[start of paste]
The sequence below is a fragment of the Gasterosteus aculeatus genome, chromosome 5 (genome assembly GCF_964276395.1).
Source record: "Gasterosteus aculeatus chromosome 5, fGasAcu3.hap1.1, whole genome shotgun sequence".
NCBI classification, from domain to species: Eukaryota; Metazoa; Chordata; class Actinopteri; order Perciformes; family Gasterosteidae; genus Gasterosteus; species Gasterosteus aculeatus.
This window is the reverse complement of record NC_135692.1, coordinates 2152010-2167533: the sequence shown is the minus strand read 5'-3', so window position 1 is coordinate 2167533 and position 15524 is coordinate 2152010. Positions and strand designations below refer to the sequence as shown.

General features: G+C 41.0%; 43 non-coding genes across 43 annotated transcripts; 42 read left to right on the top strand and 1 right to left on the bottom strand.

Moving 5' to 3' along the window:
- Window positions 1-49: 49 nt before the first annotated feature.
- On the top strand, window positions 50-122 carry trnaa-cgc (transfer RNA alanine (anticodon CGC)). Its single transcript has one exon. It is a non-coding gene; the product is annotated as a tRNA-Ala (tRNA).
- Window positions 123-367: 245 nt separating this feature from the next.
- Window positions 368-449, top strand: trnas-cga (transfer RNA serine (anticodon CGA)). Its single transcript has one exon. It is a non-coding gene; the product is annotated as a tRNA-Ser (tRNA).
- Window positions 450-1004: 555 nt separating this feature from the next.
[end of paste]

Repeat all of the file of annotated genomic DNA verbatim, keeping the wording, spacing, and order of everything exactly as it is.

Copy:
The sequence below is a fragment of the Gasterosteus aculeatus genome, chromosome 5 (genome assembly GCF_964276395.1).
Source record: "Gasterosteus aculeatus chromosome 5, fGasAcu3.hap1.1, whole genome shotgun sequence".
NCBI classification, from domain to species: Eukaryota; Metazoa; Chordata; class Actinopteri; order Perciformes; family Gasterosteidae; genus Gasterosteus; species Gasterosteus aculeatus.
This window is the reverse complement of record NC_135692.1, coordinates 2152010-2167533: the sequence shown is the minus strand read 5'-3', so window position 1 is coordinate 2167533 and position 15524 is coordinate 2152010. Positions and strand designations below refer to the sequence as shown.

General features: G+C 41.0%; 43 non-coding genes across 43 annotated transcripts; 42 read left to right on the top strand and 1 right to left on the bottom strand.

Moving 5' to 3' along the window:
- Window positions 1-49: 49 nt before the first annotated feature.
- On the top strand, window positions 50-122 carry trnaa-cgc (transfer RNA alanine (anticodon CGC)). Its single transcript has one exon. It is a non-coding gene; the product is annotated as a tRNA-Ala (tRNA).
- Window positions 123-367: 245 nt separating this feature from the next.
- Window positions 368-449, top strand: trnas-cga (transfer RNA serine (anticodon CGA)). Its single transcript has one exon. It is a non-coding gene; the product is annotated as a tRNA-Ser (tRNA).
- Window positions 450-1004: 555 nt separating this feature from the next.